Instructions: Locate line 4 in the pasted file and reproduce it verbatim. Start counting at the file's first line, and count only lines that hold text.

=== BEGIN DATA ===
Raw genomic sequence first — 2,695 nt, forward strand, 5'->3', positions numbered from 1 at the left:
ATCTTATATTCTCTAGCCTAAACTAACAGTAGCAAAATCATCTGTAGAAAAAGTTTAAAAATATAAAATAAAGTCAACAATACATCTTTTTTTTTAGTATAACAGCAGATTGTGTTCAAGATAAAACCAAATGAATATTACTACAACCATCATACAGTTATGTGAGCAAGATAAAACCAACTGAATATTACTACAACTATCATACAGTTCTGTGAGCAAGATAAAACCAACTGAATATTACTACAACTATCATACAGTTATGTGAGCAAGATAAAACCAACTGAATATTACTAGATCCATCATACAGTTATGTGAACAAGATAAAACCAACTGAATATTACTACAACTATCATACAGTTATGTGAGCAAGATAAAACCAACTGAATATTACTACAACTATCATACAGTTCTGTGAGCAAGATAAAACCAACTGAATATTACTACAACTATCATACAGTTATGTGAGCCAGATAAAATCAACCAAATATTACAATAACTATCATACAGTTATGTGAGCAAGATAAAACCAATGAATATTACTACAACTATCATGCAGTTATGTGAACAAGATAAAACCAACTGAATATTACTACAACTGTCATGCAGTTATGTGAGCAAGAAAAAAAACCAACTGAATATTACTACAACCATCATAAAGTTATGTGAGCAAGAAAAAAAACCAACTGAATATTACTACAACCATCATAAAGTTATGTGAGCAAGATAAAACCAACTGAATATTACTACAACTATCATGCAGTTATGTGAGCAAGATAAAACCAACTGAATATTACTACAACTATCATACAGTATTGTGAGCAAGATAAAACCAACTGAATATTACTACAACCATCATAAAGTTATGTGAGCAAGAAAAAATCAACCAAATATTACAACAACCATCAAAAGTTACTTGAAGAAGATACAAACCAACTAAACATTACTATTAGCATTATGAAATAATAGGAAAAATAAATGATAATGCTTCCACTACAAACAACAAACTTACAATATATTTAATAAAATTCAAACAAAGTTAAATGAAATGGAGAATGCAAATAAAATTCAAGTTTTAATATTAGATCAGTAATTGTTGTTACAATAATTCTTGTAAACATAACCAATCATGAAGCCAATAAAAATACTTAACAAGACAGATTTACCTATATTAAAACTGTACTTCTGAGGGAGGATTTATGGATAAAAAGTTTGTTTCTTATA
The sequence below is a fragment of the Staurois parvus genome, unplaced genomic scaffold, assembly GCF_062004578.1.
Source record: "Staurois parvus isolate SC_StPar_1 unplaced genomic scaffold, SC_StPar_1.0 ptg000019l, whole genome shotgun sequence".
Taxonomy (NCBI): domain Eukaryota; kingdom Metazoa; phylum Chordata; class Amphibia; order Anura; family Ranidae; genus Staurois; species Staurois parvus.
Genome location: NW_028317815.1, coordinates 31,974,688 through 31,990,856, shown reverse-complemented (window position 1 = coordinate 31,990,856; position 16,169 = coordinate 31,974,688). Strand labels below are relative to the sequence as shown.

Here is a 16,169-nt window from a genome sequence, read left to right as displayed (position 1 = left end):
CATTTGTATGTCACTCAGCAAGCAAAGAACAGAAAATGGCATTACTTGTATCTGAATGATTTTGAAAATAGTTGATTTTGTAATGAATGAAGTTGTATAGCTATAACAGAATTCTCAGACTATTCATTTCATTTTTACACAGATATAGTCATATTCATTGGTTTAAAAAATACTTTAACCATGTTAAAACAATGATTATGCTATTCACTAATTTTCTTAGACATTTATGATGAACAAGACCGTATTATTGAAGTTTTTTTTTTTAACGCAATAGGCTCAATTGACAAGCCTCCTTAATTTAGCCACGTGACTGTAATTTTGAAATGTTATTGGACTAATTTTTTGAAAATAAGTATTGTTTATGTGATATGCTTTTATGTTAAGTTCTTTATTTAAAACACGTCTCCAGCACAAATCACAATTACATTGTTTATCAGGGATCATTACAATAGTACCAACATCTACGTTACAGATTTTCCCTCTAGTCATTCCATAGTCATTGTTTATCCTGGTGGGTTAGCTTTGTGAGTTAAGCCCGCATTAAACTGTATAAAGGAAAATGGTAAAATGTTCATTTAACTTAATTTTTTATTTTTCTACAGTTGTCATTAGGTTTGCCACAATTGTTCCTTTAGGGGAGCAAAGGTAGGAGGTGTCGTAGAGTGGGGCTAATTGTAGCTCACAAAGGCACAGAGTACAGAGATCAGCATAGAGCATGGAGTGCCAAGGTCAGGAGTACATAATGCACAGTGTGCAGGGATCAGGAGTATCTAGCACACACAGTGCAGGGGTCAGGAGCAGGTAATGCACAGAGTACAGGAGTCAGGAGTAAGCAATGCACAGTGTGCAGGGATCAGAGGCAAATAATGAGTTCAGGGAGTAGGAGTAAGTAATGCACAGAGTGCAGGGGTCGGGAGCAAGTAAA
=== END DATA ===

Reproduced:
Source record: "Staurois parvus isolate SC_StPar_1 unplaced genomic scaffold, SC_StPar_1.0 ptg000019l, whole genome shotgun sequence".